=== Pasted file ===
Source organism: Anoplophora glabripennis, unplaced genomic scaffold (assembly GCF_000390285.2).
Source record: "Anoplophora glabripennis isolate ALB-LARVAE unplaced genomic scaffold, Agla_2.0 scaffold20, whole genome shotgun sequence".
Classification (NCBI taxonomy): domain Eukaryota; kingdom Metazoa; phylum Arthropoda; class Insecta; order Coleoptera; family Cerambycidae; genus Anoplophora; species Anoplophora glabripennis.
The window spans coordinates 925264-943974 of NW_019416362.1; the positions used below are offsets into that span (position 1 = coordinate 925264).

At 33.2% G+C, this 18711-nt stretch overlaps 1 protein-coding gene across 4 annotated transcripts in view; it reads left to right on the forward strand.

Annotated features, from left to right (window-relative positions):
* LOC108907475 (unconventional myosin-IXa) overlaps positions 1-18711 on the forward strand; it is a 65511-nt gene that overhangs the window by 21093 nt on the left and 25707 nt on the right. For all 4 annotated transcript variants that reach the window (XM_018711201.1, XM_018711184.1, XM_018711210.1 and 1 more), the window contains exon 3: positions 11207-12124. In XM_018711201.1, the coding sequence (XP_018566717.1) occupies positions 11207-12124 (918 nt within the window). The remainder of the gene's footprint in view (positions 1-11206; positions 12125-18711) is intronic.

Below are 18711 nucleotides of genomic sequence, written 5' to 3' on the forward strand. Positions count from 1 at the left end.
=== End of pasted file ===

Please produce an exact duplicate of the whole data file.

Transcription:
Source organism: Anoplophora glabripennis, unplaced genomic scaffold (assembly GCF_000390285.2).
Source record: "Anoplophora glabripennis isolate ALB-LARVAE unplaced genomic scaffold, Agla_2.0 scaffold20, whole genome shotgun sequence".
Classification (NCBI taxonomy): domain Eukaryota; kingdom Metazoa; phylum Arthropoda; class Insecta; order Coleoptera; family Cerambycidae; genus Anoplophora; species Anoplophora glabripennis.
The window spans coordinates 925264-943974 of NW_019416362.1; the positions used below are offsets into that span (position 1 = coordinate 925264).

At 33.2% G+C, this 18711-nt stretch overlaps 1 protein-coding gene across 4 annotated transcripts in view; it reads left to right on the forward strand.

Annotated features, from left to right (window-relative positions):
* LOC108907475 (unconventional myosin-IXa) overlaps positions 1-18711 on the forward strand; it is a 65511-nt gene that overhangs the window by 21093 nt on the left and 25707 nt on the right. For all 4 annotated transcript variants that reach the window (XM_018711201.1, XM_018711184.1, XM_018711210.1 and 1 more), the window contains exon 3: positions 11207-12124. In XM_018711201.1, the coding sequence (XP_018566717.1) occupies positions 11207-12124 (918 nt within the window). The remainder of the gene's footprint in view (positions 1-11206; positions 12125-18711) is intronic.

Below are 18711 nucleotides of genomic sequence, written 5' to 3' on the forward strand. Positions count from 1 at the left end.